A swarm of mosquitoes proceed to chase the RV. As the mosquitoes attack through the windows, Megan accidentally opens a side door and hangs precariously from it, before being saved by Ray. Earl breaks free from his restraints, uses a hatchet to save Junior from a mosquito, and threatens to kill Megan. She stabs Earl with a severed proboscis as another wave of mosquitoes assault the RV, causing it to crash. As the group crawls through a pipe to evade the swarm, Junior is impaled by a mosquito, causing his eyes to bulge and explode.

The mosquitoes follow them into the pipe, and the group sets some of their clothes on fire to deter the insects. While hiding safely in the pipe system, they conclude that the "meteorite" and the mosquitoes are connected. They return outside the next morning and split up; Ray, Earl, and Hendricks investigate a nearby farmhouse while Megan and Parks search for the "meteorite". After regrouping, they board up the farmhouse. After sunset, Parks reveals that he fought in the Vietnam War, and Hendricks reveals that he did as well. The mosquitoes begin to infiltrate the farmhouse, and Earl defends himself with a chainsaw.

Ray tears off a mosquito's wings to save Hendricks, and Megan sets one of the mosquitoes on fire using a stove. In the house's basement, Parks and Hendricks discover a colossal nest of mosquito eggs. The group rigs the house to explode by breaking its gas line and opening up the windows, and Ray and Megan escape to the roof by taking turns in a dumbwaiter. Upon Hendricks' turn, the dumbwaiter breaks and falls lethally to the basement. Ray and Megan jump from the roof, and the house explodes with Earl, Parks, and the mosquitoes inside. After sunrise, Ray and Megan find Parks alive, having protected himself from the explosion by hiding in a refrigerator.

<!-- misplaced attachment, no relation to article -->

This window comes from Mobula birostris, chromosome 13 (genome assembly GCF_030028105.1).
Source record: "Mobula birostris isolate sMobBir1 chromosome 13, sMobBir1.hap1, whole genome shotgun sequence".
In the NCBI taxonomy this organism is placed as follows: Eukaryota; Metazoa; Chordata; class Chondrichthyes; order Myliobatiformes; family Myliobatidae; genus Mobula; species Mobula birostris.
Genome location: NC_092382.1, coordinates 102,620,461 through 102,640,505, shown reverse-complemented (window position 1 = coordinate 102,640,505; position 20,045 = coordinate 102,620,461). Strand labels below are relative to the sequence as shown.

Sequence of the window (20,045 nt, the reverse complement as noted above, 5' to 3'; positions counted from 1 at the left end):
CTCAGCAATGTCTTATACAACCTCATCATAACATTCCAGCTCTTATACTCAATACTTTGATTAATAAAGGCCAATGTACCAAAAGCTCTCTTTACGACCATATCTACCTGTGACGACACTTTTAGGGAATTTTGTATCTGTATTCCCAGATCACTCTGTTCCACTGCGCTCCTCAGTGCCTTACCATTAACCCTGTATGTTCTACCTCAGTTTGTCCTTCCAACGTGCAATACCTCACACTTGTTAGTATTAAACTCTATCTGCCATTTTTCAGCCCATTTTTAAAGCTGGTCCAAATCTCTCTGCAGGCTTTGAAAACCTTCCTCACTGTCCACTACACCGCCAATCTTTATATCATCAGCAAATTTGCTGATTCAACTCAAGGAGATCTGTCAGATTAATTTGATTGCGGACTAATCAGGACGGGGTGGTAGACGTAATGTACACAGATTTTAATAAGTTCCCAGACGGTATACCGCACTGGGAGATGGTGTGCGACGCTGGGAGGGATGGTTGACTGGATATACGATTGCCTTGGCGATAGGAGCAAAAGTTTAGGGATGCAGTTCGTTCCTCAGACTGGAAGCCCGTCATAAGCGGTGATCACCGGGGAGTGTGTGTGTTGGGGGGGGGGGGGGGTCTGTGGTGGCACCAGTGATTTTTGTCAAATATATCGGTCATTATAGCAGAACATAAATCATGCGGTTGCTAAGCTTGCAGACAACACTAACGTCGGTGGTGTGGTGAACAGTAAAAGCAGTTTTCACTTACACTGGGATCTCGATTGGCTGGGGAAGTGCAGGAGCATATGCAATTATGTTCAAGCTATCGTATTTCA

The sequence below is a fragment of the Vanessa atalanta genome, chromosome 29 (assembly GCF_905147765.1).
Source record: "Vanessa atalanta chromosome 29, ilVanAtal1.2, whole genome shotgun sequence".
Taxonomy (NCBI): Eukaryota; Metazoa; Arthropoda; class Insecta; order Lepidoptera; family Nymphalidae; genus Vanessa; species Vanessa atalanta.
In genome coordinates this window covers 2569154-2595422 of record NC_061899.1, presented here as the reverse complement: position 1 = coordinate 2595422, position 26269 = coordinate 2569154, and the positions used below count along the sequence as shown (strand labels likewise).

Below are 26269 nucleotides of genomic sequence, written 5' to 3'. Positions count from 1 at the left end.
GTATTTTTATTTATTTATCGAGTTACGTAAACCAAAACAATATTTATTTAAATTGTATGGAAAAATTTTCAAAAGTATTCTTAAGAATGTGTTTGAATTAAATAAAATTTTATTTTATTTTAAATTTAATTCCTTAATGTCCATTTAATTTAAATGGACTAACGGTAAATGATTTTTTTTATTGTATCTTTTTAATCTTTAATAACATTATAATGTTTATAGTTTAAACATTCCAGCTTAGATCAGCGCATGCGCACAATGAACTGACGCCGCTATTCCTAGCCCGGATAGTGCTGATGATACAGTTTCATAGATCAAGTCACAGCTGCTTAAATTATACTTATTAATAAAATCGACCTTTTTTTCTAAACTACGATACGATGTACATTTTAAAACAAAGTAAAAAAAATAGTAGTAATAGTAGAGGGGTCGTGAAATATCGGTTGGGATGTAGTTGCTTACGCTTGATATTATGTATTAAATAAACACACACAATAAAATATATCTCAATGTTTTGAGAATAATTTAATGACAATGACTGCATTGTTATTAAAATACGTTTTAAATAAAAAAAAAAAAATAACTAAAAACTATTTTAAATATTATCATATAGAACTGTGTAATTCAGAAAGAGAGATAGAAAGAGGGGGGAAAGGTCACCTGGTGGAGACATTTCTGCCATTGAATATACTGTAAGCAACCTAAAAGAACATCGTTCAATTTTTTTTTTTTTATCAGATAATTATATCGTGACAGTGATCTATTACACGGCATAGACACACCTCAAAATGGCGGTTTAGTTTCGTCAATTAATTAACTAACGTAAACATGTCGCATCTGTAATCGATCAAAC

Cast[edit]

Gunnar Hansen is featured as the character Earl.
  • Tim Lovelace as Ray
  • Rachel Loiselle as Megan
  • Steve Dixon as Doc Parks
  • Ron Asheton as Ranger Hendricks
  • Gunnar Hansen as Earl
  • Mike Hard as Junior
  • Kenny Mugwump as Rex
  • John Reneaud as Tony
  • Josh Becker as Steve
  • Margaret Gomoll as Mary
  • Guy Sanville as Chief F. B. Morrow

Production[edit]

Director Gary Jones originally planned for the film to involve a group of criminals, beginning with a large bank heist and ending with a violent shootout, but this was deemed too expensive.[2] The script was subsequently rewritten by Tom Chaney, and the film's original title was Skeeters. Upon learning that a film named Skeeter, which had a similar concept about killer mosquitoes, was already recently produced, the title was changed to Blood Fever.[2] During post-production, the film was renamed Night Swarm, and was later finally changed to Mosquito. The film was shot entirely in Michigan, near the city of Detroit.[3]

The effects for the film's mosquitoes were created through a mix of stop-motion animation and puppetry, and some shots, such as when the swarm of mosquitoes is shown to be converging on the farmhouse, were generated using traditional cel animation.[4][5][2] The mosquito that explodes when shot by Earl was a rubber puppet that contained the film crew's leftovers from their lunch break, in order to simulate the insect's internal organs and fluids.[2] The film's original special effects artist supposedly left the set during production to smoke cigarettes and never returned.[6]